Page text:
How to add an SSH Key as a Kubernetes Secret

by Jannik Arndt

Adding an ssh-file as a secret sounds easy, but there are pitfalls.

Step 1: Add secret to kubernetes

First, add the key as a secret, for example with terraform

resource "kubernetes_secret" "ssh_key_verstehensystem_csv_ingest_bwh" {
  metadata {
    name      = "my-ssh-key"

  data {
    "id_rsa" = "${file("id_rsa")}"

  type = "Opaque"

(see Docs) or with kubectl:

$ kubectl create secret generic my-ssh-key --from-file=id_rsa=/path/to/local-ssh-keys

(see Docs). Note that this command renames the file: --from-file=<name on the cluster>=<local file>.

Step 2: Mount the secret

Now, in your pod, mount the secret as a volume:

kind: Pod
apiVersion: v1
  name: ...
  - name: ...
    image: ...
    - name: ssh-key-volume
      mountPath: "/etc/ssh-key"
  - name: ssh-key-volume
      secretName: my-ssh-key
      defaultMode: 256

Step 3: Do’s and Dont’s

Mount to ~/.ssh/

Remember that mounting to an existing directory will overwrite it. Even if .ssh does not exist, it will be replaced by a read-only mount, so ssh will fail when it creates the known_hosts file.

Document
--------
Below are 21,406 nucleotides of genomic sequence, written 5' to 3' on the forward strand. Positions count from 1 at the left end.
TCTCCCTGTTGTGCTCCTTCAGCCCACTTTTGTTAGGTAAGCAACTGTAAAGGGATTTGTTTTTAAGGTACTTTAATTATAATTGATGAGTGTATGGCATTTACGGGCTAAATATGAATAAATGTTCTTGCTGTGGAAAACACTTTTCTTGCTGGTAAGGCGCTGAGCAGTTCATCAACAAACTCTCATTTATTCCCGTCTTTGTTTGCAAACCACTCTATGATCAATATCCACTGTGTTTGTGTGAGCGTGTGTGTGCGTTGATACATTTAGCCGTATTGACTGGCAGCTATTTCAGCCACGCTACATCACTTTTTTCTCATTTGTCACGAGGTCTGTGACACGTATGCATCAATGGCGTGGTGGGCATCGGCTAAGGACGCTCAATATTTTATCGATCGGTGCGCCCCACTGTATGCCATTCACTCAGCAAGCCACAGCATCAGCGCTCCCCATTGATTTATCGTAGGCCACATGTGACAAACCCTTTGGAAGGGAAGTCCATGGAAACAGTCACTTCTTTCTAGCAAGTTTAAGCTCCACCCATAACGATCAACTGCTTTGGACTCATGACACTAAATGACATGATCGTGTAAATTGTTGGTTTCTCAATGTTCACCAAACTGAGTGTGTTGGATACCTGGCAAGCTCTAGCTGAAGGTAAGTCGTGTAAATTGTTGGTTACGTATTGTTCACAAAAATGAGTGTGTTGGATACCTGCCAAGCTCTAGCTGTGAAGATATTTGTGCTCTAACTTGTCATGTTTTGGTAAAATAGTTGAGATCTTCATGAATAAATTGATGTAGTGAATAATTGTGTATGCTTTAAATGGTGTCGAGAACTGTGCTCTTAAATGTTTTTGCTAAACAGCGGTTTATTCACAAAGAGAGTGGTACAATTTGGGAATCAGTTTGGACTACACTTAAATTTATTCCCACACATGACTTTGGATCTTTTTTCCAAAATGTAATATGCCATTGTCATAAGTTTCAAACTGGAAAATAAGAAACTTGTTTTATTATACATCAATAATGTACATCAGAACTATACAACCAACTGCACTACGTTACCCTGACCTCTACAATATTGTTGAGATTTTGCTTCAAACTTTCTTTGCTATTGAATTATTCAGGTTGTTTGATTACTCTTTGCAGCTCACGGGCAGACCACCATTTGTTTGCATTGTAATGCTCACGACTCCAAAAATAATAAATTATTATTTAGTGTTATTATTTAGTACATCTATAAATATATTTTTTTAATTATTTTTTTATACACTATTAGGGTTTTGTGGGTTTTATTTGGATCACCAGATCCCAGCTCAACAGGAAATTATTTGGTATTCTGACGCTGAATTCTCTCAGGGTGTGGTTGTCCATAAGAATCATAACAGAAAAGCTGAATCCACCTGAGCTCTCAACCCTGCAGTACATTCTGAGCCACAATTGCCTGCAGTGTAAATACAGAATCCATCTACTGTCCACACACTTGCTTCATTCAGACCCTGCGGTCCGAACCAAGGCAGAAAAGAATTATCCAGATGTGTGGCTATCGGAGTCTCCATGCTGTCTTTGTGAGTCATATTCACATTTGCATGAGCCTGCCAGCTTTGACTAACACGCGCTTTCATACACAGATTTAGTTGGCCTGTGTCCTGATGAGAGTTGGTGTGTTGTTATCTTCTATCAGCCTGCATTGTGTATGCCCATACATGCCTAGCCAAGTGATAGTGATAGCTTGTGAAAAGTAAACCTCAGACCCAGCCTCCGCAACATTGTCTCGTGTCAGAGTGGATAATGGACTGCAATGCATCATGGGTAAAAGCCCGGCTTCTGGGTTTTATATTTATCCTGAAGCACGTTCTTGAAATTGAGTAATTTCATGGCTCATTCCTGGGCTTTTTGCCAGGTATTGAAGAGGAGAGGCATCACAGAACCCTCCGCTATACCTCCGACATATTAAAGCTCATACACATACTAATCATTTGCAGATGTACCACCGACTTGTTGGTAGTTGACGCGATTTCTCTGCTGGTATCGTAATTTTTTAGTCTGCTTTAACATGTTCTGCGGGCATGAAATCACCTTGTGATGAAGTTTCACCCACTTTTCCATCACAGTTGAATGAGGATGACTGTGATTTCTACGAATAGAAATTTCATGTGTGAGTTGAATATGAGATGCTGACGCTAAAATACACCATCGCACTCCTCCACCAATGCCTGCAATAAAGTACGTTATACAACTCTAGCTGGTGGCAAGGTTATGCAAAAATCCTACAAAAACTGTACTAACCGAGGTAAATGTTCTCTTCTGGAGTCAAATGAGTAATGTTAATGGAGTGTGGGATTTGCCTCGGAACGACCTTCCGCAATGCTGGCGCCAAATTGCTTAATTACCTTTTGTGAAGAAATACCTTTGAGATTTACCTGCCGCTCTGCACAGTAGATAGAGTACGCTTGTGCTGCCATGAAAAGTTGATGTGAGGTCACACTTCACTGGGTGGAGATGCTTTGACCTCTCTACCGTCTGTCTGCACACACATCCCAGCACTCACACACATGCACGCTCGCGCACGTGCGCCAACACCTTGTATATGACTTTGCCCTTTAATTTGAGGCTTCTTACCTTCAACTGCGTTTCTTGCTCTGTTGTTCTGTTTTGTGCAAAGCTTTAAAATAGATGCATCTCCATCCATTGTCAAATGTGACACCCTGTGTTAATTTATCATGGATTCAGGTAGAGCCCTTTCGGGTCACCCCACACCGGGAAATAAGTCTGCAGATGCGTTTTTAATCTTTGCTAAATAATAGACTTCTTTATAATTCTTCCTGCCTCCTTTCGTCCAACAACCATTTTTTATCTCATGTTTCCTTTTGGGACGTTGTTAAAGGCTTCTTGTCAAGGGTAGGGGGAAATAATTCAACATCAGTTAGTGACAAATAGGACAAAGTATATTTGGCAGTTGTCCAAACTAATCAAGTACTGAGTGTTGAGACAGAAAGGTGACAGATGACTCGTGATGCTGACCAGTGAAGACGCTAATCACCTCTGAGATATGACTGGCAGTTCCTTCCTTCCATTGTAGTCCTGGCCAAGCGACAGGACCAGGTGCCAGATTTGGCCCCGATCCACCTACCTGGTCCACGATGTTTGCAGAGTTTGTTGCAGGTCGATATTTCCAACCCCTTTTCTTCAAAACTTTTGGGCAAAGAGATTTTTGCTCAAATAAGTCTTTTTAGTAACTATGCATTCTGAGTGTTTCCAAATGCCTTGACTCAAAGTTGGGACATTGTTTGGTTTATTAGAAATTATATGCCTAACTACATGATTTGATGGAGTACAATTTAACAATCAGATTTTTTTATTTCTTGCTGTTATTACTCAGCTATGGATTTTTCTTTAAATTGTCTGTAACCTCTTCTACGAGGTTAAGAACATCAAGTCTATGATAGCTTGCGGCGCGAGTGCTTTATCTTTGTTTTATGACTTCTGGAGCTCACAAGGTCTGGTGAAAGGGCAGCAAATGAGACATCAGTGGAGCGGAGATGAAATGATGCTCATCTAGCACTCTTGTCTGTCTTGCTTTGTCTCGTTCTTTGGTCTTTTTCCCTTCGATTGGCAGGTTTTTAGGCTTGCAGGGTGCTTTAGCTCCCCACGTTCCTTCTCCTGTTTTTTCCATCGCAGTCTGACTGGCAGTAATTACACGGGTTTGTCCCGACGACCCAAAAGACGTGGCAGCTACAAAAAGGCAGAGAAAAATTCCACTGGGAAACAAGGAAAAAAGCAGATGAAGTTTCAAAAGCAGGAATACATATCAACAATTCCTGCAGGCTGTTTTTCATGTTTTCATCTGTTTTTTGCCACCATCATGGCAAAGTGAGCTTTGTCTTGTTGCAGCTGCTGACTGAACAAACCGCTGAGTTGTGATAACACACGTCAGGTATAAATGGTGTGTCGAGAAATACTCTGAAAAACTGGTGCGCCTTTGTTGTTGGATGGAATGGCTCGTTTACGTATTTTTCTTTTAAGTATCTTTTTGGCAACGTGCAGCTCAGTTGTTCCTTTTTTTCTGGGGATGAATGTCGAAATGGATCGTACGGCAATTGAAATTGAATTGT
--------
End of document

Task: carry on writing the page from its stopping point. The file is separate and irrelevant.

Besides, writing ~ in your yaml will most likely create a folder called '~'. You need absolute paths!

Forget the defaultMode

ssh checks the key’s file permissions and will fail if they are too broad. Since the volume is read-only, you cannot simply chmod after the fact, you need to set the permissions in your yaml. But beware…

Write POSIX in defaultMode

The docs state:

Note that the JSON spec doesn’t support octal notation, so use the value 256 for 0400 permissions. If you use yaml instead of json for the pod, you can use octal notation to specify permissions in a more natural way.

In my experience, the yaml spec also does not support octal notation, so you need to convert:

400 = (4 * 8^2) + (4 * 8^1) + (4 * 8^0) = (4 * 64) + (0 * 8) + (0 * 1) = 256 + 0 + 0 = 256


I recently created a wonderful bug.

This is a basic example how to implement oAuth2 using Akka HTTP and Scala. It provides three endpoints. From the clients point of view:

  • / — publicly accessible, returns “Welcome!”,
  • /auth — provide your username and password, receive an access_token in return,
  • /api — secured by oAuth, send the access_token in a header to gain access.

From the server’s point of view:

  • / — publicly accessible, do nothing,
  • /auth — receive basic auth credentials, verify they’re in the list of known credentials, create an access_token, return it,
  • /api — receive authorization header, check if access_token is in list of valid tokens.

Since oAuth tokens are short lived, the server also has to invalidate expired tokens.

Getting a Akka HTTP-based backend up and running on Heroku for free can be done in less then 30 minutes — if you know the tricks.